Secret law

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Secret law refers to legal authorities that require compliance that are classified or otherwise withheld from the public.[1] Such non-promulgated laws were common in the Soviet Union and Eastern Bloc countries.[citation needed] The term has been used in reference to some counterterrorist measures[2] taken by the Bush Administration in the United States following the September 11, 2001 terrorist attacks. The Patriot Act has been referred to as having secret interpretations.[3]

Secret law in the United States[edit]

Since about 2015 the branches of the United States federal government have accused one another of creating secret law. Journalists, scholars, and anti-secrecy activists have also made similar allegations. Scholarly analysis has shown that secret law is present in all three branches. One scholar, Professor Dakota Rudesill, recommends that the country affirmatively decide whether to tolerate secret law, and proposes principles for governing it, including: public law’s supremacy over secret law; no secret criminal law; public notification of creation of secret law; presumptive sunset and publication dates; and availability of all secret law to Congress.[4][5]

Secret regulations in UK public places[edit]

In Britain many open places freely accessible by the public are actually privately owned public spaces (POPS). Information on ownership is considered confidential, and not provided either by the owners, or by local councils that have the information. As in any private property the owner may require visitors to abide by specified rules; but people freely accessing the place are not informed of the rules, which may nevertheless be enforced by security guards. Typical prohibitions which do not apply to genuinely public spaces include protesting, and photography.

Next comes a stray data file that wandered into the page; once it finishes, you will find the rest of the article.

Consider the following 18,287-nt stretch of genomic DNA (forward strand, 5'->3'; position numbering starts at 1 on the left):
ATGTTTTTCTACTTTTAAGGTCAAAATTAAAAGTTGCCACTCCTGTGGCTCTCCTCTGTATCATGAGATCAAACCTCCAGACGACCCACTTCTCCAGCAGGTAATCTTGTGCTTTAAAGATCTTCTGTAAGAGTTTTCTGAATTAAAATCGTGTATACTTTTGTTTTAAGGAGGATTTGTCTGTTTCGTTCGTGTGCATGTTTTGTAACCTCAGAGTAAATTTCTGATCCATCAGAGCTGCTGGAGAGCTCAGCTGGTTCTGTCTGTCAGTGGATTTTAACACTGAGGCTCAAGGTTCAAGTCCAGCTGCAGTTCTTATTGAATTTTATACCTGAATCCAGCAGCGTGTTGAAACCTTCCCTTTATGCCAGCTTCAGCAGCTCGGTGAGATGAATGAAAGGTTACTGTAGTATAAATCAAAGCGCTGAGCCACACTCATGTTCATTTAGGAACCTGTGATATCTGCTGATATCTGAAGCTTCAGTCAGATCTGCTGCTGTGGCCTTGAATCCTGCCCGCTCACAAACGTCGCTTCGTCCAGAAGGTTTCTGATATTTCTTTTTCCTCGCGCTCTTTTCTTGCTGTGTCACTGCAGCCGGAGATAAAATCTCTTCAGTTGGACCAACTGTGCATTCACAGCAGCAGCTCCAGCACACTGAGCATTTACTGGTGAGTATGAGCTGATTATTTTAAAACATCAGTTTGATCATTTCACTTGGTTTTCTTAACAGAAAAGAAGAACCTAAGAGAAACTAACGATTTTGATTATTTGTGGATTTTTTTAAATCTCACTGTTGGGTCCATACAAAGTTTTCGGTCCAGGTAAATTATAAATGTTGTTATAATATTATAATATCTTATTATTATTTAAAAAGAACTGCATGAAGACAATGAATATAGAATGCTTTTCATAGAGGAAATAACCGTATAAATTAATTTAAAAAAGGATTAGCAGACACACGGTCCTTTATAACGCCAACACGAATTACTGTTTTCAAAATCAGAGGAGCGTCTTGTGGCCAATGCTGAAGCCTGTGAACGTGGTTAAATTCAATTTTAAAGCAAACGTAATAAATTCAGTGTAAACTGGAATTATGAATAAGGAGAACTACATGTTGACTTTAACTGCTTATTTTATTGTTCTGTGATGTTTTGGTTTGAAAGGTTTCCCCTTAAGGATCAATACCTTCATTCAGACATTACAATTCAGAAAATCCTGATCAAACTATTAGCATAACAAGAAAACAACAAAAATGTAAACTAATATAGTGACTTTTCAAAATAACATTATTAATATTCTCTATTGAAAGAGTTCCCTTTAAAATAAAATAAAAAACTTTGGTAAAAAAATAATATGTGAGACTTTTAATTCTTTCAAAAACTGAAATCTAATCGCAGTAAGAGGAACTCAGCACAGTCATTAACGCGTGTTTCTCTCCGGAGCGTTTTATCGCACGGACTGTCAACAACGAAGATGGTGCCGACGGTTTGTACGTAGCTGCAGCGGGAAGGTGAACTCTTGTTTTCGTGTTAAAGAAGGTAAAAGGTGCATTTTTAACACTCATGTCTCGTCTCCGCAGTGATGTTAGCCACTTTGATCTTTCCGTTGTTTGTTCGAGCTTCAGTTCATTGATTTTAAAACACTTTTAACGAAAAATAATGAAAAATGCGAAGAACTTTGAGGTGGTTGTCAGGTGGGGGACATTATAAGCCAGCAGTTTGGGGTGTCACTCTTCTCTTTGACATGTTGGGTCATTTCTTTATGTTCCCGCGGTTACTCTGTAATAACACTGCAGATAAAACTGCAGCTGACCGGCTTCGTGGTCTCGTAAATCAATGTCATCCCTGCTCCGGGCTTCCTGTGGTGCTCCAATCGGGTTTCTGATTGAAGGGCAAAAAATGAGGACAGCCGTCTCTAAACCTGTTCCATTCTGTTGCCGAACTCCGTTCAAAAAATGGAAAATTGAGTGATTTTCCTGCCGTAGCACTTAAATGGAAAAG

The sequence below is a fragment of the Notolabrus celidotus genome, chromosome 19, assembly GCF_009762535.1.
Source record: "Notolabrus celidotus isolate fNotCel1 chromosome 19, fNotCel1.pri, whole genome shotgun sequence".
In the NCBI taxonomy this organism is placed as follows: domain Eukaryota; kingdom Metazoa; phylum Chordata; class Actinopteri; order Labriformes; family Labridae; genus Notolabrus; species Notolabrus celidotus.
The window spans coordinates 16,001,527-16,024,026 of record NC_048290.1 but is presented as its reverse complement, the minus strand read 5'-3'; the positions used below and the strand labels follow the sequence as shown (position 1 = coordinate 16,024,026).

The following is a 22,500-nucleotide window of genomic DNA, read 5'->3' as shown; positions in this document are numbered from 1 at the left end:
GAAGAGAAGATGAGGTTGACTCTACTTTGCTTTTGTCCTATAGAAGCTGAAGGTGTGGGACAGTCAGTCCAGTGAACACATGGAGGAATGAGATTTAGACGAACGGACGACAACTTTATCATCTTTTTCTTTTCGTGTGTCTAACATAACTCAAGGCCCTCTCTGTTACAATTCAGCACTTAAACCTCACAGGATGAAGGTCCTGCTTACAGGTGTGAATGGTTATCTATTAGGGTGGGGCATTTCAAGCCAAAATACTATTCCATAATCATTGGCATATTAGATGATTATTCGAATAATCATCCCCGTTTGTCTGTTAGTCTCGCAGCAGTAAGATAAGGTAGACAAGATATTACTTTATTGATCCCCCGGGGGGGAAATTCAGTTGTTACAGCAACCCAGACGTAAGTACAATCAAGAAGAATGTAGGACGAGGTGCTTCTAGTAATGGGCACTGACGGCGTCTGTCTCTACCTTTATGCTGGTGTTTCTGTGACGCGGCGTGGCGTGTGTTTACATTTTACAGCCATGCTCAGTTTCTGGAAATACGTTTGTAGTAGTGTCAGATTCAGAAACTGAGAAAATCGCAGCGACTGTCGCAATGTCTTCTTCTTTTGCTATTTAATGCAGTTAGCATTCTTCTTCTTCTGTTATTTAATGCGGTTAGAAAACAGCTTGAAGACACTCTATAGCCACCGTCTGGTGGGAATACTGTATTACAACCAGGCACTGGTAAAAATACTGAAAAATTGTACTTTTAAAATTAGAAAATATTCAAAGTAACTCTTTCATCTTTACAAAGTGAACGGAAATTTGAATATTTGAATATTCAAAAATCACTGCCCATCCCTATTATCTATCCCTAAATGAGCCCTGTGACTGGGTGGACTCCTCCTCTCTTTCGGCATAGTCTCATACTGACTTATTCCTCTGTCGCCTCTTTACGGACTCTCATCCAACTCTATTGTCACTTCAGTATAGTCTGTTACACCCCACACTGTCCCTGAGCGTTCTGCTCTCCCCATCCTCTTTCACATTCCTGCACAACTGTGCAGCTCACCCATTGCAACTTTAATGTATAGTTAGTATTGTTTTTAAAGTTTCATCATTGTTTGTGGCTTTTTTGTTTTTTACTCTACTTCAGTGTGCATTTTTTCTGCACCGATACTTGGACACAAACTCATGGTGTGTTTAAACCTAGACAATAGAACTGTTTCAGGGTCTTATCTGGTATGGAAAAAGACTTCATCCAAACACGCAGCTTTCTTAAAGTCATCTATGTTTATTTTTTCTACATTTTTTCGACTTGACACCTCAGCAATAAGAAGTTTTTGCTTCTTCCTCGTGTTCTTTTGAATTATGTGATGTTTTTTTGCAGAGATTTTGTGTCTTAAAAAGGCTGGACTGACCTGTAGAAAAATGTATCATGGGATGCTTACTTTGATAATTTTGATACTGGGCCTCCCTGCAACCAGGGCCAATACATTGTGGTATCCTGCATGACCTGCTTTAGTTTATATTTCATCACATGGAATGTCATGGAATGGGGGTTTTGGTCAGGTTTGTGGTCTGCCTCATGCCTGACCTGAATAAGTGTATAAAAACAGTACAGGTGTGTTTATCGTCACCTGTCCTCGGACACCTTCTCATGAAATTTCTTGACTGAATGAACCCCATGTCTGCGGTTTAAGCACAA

Councils mostly refused to provide information on existing and planned pseudo-public spaces. They also refused to say how information could be obtained, or to provide information on private restrictions on exercising the other rights people have on genuinely public land. Councils were criticised for being under the influence of property developers and corporate owners. A member of the London Assembly said "Being able to know what rules you are being governed by, and how to challenge them, is a fundamental part of democracy".[6]

Literature[edit]

Secret laws and their negative effects are described in Franz Kafka's novel Der Prozess (The Trial).[citation needed]

See also[edit]

References[edit]

  1. ^ Rudesill, Dakota (2015). "Coming to Terms With Secret Law" (PDF). Harvard National Security Journal. 7 (1): 249. 
  2. ^ "The Arrival of Secret Law". FAS Project on Government Secrecy. 14 November 2004. Retrieved 7 February 2010. 
  3. ^ Ackerman, Spencer (25 May 2011). "There's a Secret Patriot Act, Senator Says". Wired. Retrieved 26 May 2011. 
  4. ^ Rudesill, Dakota (2015). "Coming to Terms With Secret Law". Harvard National Security Journal. 7 (1): 241–391. 
  5. ^ "The new era secret law". 18 October 2016. Retrieved 15 June 2016. 
  6. ^ "'It's really shocking': UK cities refusing to reveal extent of pseudo-public space". The Guardian. 26 September 2017. Retrieved 26 September 2017.